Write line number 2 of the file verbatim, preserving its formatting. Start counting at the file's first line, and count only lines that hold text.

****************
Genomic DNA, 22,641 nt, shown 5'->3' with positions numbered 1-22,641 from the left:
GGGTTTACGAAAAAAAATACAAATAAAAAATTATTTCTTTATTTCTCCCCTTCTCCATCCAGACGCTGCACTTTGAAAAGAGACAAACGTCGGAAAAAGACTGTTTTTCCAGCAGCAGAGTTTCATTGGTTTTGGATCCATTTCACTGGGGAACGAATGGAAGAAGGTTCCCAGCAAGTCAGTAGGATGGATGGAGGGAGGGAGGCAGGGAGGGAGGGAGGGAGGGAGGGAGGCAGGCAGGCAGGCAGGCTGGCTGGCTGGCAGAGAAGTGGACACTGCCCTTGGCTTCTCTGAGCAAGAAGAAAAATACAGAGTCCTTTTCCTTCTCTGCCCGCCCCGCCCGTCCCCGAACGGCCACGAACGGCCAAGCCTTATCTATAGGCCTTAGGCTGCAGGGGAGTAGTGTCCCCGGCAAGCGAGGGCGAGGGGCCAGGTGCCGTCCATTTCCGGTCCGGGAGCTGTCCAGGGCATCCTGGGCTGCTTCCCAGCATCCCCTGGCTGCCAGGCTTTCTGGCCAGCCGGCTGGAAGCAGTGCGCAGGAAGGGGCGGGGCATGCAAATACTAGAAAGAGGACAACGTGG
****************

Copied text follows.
GGGTTTACGAAAAAAAATACAAATAAAAAATTATTTCTTTATTTCTCCCCTTCTCCATCCAGACGCTGCACTTTGAAAAGAGACAAACGTCGGAAAAAGACTGTTTTTCCAGCAGCAGAGTTTCATTGGTTTTGGATCCATTTCACTGGGGAACGAATGGAAGAAGGTTCCCAGCAAGTCAGTAGGATGGATGGAGGGAGGGAGGCAGGGAGGGAGGGAGGGAGGGAGGGAGGCAGGCAGGCAGGCAGGCTGGCTGGCTGGCAGAGAAGTGGACACTGCCCTTGGCTTCTCTGAGCAAGAAGAAAAATACAGAGTCCTTTTCCTTCTCTGCCCGCCCCGCCCGTCCCCGAACGGCCACGAACGGCCAAGCCTTATCTATAGGCCTTAGGCTGCAGGGGAGTAGTGTCCCCGGCAAGCGAGGGCGAGGGGCCAGGTGCCGTCCATTTCCGGTCCGGGAGCTGTCCAGGGCATCCTGGGCTGCTTCCCAGCATCCCCTGGCTGCCAGGCTTTCTGGCCAGCCGGCTGGAAGCAGTGCGCAGGAAGGGGCGGGGCATGCAAATACTAGAAAGAGGACAACGTGG